Graham Colley is calling on Priti Patel not to impose centralised crime targets on local police forces, warning it “would be a grave mistake” that “risks seriously undermining” police officers.
Graham Colley, the Liberal Democrat candidate for Police & Crime Commissioner for Kent, is calling on Priti Patel not to impose centralised crime targets on local police forces, warning it "would be a grave mistake" that "risks seriously undermining" police officers.
In a letter to the Home Secretary, Graham Colley, alongside the party's Home Affairs Spokesperson Alistair Carmichael and 26 other candidates for Mayor or Police and Crime Commissioner, writes that "the police need to be responsive and accountable to their local communities, not micromanaged by Ministers in Whitehall."
The Guardian recently reported that the Home Office has discussed with police chiefs plans to set targets for reductions in certain types of crime, "in return for government providing the money for 20,000 new officers".
The Liberal Democrats argue that the Government should instead be focusing on "ensuring that police forces can restore proper community policing, where officers are more visible, trusted and known personally to local people."
Graham Colley, Liberal Democrat candidate for Kent PCC, said: "Making local police officers chase arbitrary targets handed down from Whitehall won't make our communities in Kent any safer. All it does is waste police time and undermine public trust and confidence.
"The Government must abandon these plans. What people in Kent really need are more police officers with the resources and time to focus on preventing and solving crimes."
Liberal Democrat Home Affairs Spokesperson Alistair Carmichael added: "It seems Priti Patel is the latest Home Secretary who thinks she can do the police's job better than local police chiefs and officers on the ground.
"This is yet another example of Conservative Ministers trying hard to seem tough on crime, but failing to do what works to actually prevent it.
"That's why the Liberal Democrats are opposing these plans for damaging centralised targets and urging the Government instead to work with local forces to restore proper community policing."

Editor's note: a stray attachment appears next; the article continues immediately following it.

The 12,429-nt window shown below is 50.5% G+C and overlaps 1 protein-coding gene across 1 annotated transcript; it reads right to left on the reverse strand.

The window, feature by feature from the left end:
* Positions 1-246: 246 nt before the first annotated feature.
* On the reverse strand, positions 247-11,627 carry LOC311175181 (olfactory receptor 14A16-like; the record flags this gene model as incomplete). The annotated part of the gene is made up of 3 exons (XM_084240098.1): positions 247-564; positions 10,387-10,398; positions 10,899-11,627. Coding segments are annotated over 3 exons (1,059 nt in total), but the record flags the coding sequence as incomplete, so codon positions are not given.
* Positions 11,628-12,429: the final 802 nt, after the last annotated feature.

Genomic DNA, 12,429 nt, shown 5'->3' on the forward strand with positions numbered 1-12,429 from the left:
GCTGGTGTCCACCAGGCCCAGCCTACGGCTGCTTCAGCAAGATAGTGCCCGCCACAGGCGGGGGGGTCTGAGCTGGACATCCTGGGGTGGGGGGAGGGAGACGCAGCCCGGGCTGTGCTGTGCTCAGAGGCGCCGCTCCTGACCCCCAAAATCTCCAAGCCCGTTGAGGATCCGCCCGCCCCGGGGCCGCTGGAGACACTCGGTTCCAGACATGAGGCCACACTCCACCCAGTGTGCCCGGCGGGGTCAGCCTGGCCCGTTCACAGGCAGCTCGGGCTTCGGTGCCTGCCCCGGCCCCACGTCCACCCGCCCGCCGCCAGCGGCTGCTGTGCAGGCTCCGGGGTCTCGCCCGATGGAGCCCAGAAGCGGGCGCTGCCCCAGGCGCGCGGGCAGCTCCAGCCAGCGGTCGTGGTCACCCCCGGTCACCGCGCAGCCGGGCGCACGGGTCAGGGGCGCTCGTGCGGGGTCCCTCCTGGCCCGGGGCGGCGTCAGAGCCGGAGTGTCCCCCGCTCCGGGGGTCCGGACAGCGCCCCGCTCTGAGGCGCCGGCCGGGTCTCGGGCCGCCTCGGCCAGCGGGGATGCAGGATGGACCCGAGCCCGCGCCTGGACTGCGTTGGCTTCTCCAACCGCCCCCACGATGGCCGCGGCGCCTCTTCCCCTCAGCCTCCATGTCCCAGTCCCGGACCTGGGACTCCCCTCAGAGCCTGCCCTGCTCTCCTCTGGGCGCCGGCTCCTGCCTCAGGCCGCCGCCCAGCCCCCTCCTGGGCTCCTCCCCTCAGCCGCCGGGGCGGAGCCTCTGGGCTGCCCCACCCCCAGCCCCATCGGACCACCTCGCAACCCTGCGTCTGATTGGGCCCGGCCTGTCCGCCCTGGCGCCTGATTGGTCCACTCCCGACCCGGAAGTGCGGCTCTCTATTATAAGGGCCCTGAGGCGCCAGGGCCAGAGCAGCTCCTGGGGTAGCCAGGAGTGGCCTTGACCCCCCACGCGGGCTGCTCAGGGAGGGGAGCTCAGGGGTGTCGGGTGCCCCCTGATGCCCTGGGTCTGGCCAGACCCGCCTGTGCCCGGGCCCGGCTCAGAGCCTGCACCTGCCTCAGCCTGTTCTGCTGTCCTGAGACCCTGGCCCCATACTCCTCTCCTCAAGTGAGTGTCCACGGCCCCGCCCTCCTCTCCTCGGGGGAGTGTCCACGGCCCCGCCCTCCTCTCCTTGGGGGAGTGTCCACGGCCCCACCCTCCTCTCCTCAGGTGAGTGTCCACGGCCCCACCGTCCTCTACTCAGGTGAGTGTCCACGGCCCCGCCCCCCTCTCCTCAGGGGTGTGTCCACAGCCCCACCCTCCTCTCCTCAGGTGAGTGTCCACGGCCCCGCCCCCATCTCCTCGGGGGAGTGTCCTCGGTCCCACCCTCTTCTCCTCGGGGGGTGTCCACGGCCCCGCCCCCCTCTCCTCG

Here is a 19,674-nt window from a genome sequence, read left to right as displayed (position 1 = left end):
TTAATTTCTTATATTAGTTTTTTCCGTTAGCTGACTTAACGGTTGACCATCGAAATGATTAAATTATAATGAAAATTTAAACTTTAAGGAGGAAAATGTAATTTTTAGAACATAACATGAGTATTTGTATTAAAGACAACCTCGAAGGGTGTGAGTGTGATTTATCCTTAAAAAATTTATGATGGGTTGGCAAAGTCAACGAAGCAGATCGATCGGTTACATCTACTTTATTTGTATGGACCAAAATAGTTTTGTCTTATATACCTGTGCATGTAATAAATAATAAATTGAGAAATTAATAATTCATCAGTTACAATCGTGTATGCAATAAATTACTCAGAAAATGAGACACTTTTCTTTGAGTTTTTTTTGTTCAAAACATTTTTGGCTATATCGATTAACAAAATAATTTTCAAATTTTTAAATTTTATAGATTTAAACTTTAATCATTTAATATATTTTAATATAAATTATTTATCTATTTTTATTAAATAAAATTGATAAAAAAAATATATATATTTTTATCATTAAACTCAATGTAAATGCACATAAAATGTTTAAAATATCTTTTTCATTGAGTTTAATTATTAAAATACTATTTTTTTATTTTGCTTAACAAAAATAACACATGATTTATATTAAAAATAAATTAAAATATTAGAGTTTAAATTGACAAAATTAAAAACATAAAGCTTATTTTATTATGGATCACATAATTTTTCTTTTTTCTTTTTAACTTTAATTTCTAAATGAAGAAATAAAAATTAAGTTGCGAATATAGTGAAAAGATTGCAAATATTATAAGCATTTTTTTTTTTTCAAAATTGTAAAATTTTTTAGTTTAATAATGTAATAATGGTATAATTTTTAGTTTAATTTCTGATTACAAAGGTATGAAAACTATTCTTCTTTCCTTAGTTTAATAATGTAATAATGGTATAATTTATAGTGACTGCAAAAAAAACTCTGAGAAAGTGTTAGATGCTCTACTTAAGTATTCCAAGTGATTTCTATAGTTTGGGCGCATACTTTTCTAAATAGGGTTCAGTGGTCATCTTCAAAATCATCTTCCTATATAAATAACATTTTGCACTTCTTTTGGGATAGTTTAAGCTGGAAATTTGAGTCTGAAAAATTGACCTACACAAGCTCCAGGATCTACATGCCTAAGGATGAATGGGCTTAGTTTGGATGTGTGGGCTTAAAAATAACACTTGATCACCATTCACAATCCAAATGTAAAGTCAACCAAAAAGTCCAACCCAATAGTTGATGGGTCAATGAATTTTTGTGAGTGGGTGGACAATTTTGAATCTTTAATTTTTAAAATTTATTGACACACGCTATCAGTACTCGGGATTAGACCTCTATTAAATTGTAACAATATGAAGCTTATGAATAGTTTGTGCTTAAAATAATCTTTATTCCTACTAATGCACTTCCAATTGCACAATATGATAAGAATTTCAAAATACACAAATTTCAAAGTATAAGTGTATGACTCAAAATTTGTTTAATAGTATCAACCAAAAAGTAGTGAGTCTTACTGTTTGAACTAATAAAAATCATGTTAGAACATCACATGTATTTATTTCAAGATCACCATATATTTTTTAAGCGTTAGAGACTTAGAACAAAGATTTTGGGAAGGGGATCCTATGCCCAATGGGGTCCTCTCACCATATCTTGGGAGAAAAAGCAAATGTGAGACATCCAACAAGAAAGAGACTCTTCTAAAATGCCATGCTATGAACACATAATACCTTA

Full text of the letter to the Home Secretary:
Dear Home Secretary,
We are writing to raise serious concerns about reports that the Government is planning to impose new, centralised crime targets on police forces across England and Wales.
We read with alarm a recent report in The Guardian that your Department has discussed with police chiefs plans for the Home Office to set targets for reductions in certain types of crime, "in return for government providing the money for 20,000 new officers".
A return to the dark days of targets imposed from Whitehall would be a grave mistake that risks seriously undermining the vital work police officers are doing to tackle crime and keep our communities safe.
Even before the Covid pandemic hit, the UK was in the grip of an epidemic of serious violence. Robberies are also rising, and too many crimes go unsolved. Our police are overstretched, and many communities see no visible policing.
Recruiting 20,000 extra police officers is a very important part of tackling these problems, and something the Liberal Democrats have been calling for for years. Providing funding for local police forces to recruit these officers is long overdue, and must not be used by the Government as an excuse to tie their hands with pointless centralised targets.
The police need to be responsive and accountable to their local communities, not micromanaged by Ministers in Whitehall.
The Government should focus on ensuring that, with these extra officers, police forces can restore proper community policing, where officers are more visible, trusted and known personally to local people.
Rather than wasting police officers' time trying to achieve arbitrary government targets, they must be given the time to gather the intelligence that is vital for both preventing and solving crimes, to forge relationships with individuals in the community, and to work in partnership with schools, youth services, community groups and other local organisations.
We therefore ask you to confirm what, if any, plans for crime targets your Department has drawn up, and we urge you to abandon them.
We look forward to hearing from you.
Alistair Carmichael, Liberal Democrat Home Affairs Spokesperson
Luisa Porritt, Candidate for Mayor of London
Simon Lepori, Candidate for Mayor of Greater Manchester
Stewart Golton, Candidate for Mayor of West Yorkshire
Heather Shearer, Candidate for Avon & Somerset PCC
Jasbir Parmar, Candidate for Bedfordshire PCC
Rupert Moss-Eccardt, Candidate for Cambridgeshire PCC
Jo Conchie, Candidate for Cheshire PCC
Mark Christie, Candidate for Cumbria PCC
Brian Blake, Candidate for Devon & Cornwall PCC
Anne-Marie Curry, Candidate for Durham PCC
Richard Murphy, Candidate for Hampshire PCC
Graham Colley, Candidate for Kent PCC
Kris Brown, Candidate for Merseyside PCC
John Crofts, Candidate for Norfolk PCC
David Watts, Candidate for Nottinghamshire PCC
James Sandbach, Candidate for Suffolk PCC
Paul Kennedy, Candidate for Surrey PCC
Jamie Bennett, Candidate for Sussex PCC
John Howson, Candidate for Thames Valley PCC
Margaret Rowley, Candidate for West Mercia PCC
Jon Hunt, Candidate for West Midlands PCC
Liz Webster, Candidate for Wiltshire PCC
Aidan Van de Weyer, Candidate for Mayor of Cambridgeshire & Peterborough
Richard Kemp, Candidate for Mayor of Liverpool
Andy Corkhill, Candidate for Mayor of the Liverpool City Region
Jenny Wilkinson, Candidate for Mayor of the West Midlands
Stephen Williams, Candidate for Mayor of the West of England